The former justice minister from May 2016 until the collapse of the Northern Ireland Executive in 2017 is an Independent in the East Londonderry constituency and has twice successfully contested the seat she was originally co-opted to in 2014.
Outline your background/career to date
My working life began as a waitress in a local hotel at 16 years-old to supplement my teenage life. I am recently married and met my future husband while working as a waitress. He was a chef then, but is now a college lecturer teaching computer software. Fortunately, he still makes wonderful food for me. At university, alongside studying politics, I began working in a local pharmacy and trained as a pharmacy technician. I worked there to pay the bills but I stayed in this role for over eight years and gained an impressive knowledge of drugs and healthcare. I’ve also worked for a town centre planning consultancy and managed a group of Irish students in Washington DC on a leadership programme before taking up a role in politics. At one stage I had three jobs and was completing my Masters in Irish Politics, but I enjoyed it. I began working for an MLA in 2008. I sat on Coleraine Borough Council for just over a year before becoming MLA for East Londonderry in 2014. I was Northern Ireland’s Minister of Justice in 2016–2017.
What inspired you to get into politics?
I was always interested in politics, particularly Northern Ireland politics. Our history is extraordinary and obviously very familiar to me having grown up towards the end of the Troubles and during the peace process. There is no one or nowhere like the people and place of Northern Ireland. Northern Ireland is my home and I only want the best for all within. I see opportunities for that in politics.
Who do you admire in politics or public life/political role models?
Although he is no longer with us, my political inspiration is David McClarty MLA. He gave me my first job in politics as an inexperienced 20-something year-old and he trusted me to take his seat when he sadly passed away in April 2014. David taught me that politics is about people and providing the best public services possible so they can get on with living happy lives. My job, particularly now, can be deeply frustrating and fraught. David, however, reminds me that satisfaction from this job comes from helping others. As long as this remains at the heart of what I do, then I will always feel privileged to be a politician.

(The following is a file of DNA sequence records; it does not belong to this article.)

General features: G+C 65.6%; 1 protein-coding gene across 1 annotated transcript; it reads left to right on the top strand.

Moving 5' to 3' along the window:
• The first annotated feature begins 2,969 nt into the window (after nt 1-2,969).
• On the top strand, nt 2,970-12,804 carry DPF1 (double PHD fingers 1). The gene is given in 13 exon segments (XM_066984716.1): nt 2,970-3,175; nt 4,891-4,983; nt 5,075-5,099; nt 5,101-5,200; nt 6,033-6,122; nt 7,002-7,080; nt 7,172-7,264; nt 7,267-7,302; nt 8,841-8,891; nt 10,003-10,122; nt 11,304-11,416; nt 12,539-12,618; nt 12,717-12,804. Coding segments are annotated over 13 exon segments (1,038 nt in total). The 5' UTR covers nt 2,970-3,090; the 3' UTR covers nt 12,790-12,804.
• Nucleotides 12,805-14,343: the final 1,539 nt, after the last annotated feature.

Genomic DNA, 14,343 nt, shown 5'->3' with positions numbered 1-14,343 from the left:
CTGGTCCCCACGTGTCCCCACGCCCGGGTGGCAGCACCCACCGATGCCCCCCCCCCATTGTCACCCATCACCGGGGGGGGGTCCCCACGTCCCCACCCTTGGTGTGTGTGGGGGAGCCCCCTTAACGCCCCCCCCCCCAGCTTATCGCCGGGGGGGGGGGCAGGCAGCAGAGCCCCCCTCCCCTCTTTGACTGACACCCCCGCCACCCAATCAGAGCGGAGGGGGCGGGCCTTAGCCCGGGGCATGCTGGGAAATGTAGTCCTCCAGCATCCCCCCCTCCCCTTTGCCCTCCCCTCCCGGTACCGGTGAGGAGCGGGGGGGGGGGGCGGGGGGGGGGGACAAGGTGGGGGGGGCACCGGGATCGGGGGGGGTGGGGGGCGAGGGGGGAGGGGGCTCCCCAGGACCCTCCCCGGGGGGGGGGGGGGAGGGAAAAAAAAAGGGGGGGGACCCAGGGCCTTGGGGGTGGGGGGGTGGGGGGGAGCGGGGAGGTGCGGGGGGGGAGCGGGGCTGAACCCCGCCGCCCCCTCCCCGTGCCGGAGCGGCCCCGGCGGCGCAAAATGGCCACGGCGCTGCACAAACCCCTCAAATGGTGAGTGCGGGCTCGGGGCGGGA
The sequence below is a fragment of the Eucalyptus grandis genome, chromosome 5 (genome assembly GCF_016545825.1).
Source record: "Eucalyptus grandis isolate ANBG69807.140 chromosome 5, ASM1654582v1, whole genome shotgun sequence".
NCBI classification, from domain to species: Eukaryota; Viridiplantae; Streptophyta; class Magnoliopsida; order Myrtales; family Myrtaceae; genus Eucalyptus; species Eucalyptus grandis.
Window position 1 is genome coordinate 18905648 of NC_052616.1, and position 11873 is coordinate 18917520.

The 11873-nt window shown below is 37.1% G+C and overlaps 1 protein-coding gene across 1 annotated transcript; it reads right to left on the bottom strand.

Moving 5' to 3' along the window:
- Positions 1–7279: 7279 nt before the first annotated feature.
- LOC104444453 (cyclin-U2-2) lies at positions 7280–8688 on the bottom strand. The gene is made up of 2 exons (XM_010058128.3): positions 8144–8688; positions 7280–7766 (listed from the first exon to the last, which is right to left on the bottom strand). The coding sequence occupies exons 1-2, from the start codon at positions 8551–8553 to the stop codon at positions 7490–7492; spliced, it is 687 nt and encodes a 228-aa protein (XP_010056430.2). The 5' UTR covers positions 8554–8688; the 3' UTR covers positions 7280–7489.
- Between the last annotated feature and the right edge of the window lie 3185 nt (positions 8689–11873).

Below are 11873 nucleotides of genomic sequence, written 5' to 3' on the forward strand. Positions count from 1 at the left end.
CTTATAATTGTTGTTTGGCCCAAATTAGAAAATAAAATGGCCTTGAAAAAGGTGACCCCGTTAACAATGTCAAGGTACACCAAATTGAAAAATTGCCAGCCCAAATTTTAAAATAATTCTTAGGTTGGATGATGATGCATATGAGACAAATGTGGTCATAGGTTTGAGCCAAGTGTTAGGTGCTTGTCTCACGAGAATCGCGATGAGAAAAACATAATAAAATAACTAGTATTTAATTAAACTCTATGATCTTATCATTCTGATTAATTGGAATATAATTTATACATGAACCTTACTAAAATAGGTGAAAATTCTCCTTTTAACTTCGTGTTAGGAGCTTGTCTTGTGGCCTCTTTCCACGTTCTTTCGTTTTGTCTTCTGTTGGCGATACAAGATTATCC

I remain Independent because I cannot find a political home that shares my values. I am a unionist because I believe all people of Northern Ireland are best served within the UK, even after Brexit.
What was your driving force for being an independent and not aligning to a particular party?
David McClarty successfully stood as an Independent in 2011. I was co-opted by David to the NI Assembly after he died. I felt it was important to remain Independent, at least until the next election, because that’s what people voted for when they voted for David. I remain Independent because I cannot find a political home that shares my values. I am a unionist because I believe all people of Northern Ireland are best served within the UK, even after Brexit. Beyond unionism, because there is more to life than the constitutional question, I want a society that is equal, respects and cherishes difference, protects the most vulnerable and upholds social justice. Unfortunately, no political party fulfils this, so I will stay Independent for now.
What are your key priorities for your constituency/what are the key issues facing your constituency?
I represent a constituency with an ageing population, so advocating on behalf of older people remains a priority. As one of the younger MLAs, I am interested in children and young people issues and planning for the future needs to include the next generation. I hope to pursue legislation that considers trauma when developing any future policy. We are post-conflict, yet we have not addressed the trauma of the Troubles. We should not be surprised that we have significant mental health and suicide issues, but we should do something about it.
I am also keen to promote good governance. In 1998, we were given the opportunity through devolution to determine what’s best for the people of Northern Ireland. This is 100 per cent as long as we govern. Given the difficulties of the past 20 years and more recent problems, we need to prioritise good governance otherwise services and people get left behind. Sadly, I think we are now seeing this happen. Regardless of political ideology, politics means nothing if we can’t govern and lead all our people to a better place.
What are your interests outside work?
I struggle to find time outside work. As an Independent, I am my party’s leader, spokesperson for every issue, press officer, manager, administrator… When I do find time, I like to spend it with my husband and family. We have a very old house in Castlerock which needs a lot of care and attention, particularly the gardens, so we spend time at home fixing, weeding and painting usually alongside eating and drinking.